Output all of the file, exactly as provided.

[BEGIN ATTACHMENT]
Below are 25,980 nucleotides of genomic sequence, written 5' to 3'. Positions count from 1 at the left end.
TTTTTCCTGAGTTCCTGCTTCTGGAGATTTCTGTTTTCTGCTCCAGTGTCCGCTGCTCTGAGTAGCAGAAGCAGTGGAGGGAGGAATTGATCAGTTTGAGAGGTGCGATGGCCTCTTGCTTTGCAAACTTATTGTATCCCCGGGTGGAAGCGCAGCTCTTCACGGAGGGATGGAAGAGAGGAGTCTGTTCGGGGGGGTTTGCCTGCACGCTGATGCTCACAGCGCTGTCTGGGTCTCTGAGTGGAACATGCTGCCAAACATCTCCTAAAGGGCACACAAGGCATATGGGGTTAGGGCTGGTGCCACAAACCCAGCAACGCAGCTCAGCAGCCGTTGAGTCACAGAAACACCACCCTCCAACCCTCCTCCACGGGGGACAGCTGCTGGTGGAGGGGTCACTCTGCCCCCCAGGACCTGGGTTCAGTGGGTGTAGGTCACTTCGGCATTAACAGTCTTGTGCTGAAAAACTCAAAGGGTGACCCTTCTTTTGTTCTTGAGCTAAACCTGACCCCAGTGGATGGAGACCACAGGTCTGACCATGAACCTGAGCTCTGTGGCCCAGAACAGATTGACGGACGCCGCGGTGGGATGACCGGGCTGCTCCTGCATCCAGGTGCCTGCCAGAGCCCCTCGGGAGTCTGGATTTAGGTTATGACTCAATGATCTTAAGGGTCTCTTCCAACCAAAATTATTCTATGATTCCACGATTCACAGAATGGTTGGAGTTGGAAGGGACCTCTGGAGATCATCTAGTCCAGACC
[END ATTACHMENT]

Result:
Below are 25,980 nucleotides of genomic sequence, written 5' to 3'. Positions count from 1 at the left end.
TTTTTCCTGAGTTCCTGCTTCTGGAGATTTCTGTTTTCTGCTCCAGTGTCCGCTGCTCTGAGTAGCAGAAGCAGTGGAGGGAGGAATTGATCAGTTTGAGAGGTGCGATGGCCTCTTGCTTTGCAAACTTATTGTATCCCCGGGTGGAAGCGCAGCTCTTCACGGAGGGATGGAAGAGAGGAGTCTGTTCGGGGGGGTTTGCCTGCACGCTGATGCTCACAGCGCTGTCTGGGTCTCTGAGTGGAACATGCTGCCAAACATCTCCTAAAGGGCACACAAGGCATATGGGGTTAGGGCTGGTGCCACAAACCCAGCAACGCAGCTCAGCAGCCGTTGAGTCACAGAAACACCACCCTCCAACCCTCCTCCACGGGGGACAGCTGCTGGTGGAGGGGTCACTCTGCCCCCCAGGACCTGGGTTCAGTGGGTGTAGGTCACTTCGGCATTAACAGTCTTGTGCTGAAAAACTCAAAGGGTGACCCTTCTTTTGTTCTTGAGCTAAACCTGACCCCAGTGGATGGAGACCACAGGTCTGACCATGAACCTGAGCTCTGTGGCCCAGAACAGATTGACGGACGCCGCGGTGGGATGACCGGGCTGCTCCTGCATCCAGGTGCCTGCCAGAGCCCCTCGGGAGTCTGGATTTAGGTTATGACTCAATGATCTTAAGGGTCTCTTCCAACCAAAATTATTCTATGATTCCACGATTCACAGAATGGTTGGAGTTGGAAGGGACCTCTGGAGATCATCTAGTCCAGACC